The future of AI is already here: AI and its "cousin technologies" are starting to permeate our lives and societies. As it gains insight and decision power, AI needs to empower the dynamically evolving values and growth of humans and societies in turn. Rather than getting caught up in dystopian futures, we should harness AI's vast potential for positive transformative change responsibly. To that end, we need a new global multi-stakeholder institution organizing a representative congress to negotiate a modern, digital Magna Carta and to govern AI transparently within and across borders. This talk was given at a TEDx event using the TED conference format but independently organized by a local community. Learn more at (More)

Stuart Russell is a professor of computer science, director of the Center for Intelligent Systems, and holder of the Smith-Zadeh Chair in Engineering at the University of California, Berkeley. He is an adjunct professor of neurological surgery at the University of California, San Francisco. (More)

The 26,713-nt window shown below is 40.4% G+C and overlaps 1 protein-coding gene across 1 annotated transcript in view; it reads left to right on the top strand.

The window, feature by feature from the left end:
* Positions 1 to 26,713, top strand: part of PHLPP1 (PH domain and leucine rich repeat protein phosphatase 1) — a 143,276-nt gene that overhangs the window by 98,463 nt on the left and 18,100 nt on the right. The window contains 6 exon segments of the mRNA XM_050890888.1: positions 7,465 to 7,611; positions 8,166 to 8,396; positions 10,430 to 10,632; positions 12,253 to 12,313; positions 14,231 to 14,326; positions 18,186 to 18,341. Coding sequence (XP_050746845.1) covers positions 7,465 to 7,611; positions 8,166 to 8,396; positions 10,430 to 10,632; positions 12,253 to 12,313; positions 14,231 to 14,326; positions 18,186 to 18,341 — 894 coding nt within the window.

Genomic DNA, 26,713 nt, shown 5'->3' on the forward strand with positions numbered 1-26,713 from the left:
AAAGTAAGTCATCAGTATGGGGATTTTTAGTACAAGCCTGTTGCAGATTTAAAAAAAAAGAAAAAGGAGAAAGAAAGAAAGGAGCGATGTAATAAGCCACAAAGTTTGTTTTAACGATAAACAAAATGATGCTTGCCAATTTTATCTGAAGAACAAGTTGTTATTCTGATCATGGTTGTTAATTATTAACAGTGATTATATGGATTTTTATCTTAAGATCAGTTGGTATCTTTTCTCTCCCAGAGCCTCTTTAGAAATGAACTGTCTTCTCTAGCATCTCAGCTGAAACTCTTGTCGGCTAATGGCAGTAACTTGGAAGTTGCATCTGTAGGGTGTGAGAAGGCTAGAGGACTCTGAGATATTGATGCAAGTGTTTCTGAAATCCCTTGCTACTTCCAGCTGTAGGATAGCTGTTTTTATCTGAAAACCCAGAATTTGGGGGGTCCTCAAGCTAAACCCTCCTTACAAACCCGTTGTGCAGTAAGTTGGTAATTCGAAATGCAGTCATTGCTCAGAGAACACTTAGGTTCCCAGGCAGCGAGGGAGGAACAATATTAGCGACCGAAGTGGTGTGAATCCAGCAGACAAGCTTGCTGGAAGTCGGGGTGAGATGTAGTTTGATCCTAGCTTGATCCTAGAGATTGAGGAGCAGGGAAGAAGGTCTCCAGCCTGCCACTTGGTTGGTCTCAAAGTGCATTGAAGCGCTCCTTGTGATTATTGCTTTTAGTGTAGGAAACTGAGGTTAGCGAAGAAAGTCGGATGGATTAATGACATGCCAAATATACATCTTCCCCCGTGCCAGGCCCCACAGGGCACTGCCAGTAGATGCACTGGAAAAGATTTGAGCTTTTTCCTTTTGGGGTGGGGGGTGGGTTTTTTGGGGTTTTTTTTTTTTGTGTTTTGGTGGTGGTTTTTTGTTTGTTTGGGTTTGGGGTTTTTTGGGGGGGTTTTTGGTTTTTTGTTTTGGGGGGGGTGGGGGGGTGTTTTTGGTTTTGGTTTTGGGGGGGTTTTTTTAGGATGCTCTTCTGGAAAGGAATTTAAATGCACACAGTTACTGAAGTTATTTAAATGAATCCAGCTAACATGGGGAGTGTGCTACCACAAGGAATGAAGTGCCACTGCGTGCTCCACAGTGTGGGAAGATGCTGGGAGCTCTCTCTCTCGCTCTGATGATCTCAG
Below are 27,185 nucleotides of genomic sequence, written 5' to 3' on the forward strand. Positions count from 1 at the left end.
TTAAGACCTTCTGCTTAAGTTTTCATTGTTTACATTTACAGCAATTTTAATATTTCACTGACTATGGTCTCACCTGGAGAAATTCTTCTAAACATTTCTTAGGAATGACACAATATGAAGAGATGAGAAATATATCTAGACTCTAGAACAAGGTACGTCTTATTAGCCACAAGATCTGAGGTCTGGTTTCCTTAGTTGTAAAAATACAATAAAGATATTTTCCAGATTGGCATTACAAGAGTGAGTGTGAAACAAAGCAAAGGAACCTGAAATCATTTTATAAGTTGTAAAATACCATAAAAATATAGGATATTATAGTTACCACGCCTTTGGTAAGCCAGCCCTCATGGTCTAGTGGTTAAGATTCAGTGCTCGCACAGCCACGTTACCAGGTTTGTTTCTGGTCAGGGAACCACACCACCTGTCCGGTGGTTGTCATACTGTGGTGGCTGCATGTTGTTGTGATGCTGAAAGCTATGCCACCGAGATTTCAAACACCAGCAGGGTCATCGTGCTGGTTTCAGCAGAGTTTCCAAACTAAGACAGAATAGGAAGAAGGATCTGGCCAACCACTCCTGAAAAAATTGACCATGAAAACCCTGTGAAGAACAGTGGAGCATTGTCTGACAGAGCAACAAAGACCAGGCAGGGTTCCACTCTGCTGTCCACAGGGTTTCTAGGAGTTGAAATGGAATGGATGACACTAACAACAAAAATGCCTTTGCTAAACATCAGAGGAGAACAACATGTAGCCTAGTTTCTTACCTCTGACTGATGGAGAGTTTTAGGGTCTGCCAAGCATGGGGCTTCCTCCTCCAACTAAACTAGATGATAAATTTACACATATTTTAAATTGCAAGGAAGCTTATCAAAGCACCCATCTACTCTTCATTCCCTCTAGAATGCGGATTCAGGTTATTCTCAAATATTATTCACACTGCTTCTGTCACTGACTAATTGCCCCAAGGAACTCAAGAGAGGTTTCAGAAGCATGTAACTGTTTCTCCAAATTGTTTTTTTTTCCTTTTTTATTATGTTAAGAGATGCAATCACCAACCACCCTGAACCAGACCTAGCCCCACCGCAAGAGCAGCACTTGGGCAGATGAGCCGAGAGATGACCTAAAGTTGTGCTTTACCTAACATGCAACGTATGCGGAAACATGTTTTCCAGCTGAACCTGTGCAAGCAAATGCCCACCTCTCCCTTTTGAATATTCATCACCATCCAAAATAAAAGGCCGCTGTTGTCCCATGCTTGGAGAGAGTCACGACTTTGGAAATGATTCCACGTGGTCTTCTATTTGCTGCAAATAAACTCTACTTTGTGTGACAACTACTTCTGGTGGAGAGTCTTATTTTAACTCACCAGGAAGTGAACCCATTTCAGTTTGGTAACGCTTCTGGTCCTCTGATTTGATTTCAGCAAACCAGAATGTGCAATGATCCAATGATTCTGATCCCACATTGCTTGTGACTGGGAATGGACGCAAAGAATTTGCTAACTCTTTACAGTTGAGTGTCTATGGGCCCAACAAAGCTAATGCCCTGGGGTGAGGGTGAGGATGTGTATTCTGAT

Stuart Russell explores methods by which we might be able to ensure that AI is robust and beneficial. (More)

With AI developing at the hands of humanity, will the day come when it will start to evolve on its own? Stuart Russell, Professor of Computer Science and Smith-Zadeh Professor in Engineering, University of California, Berkeley, explains how singularity may change the world as we know it. (More)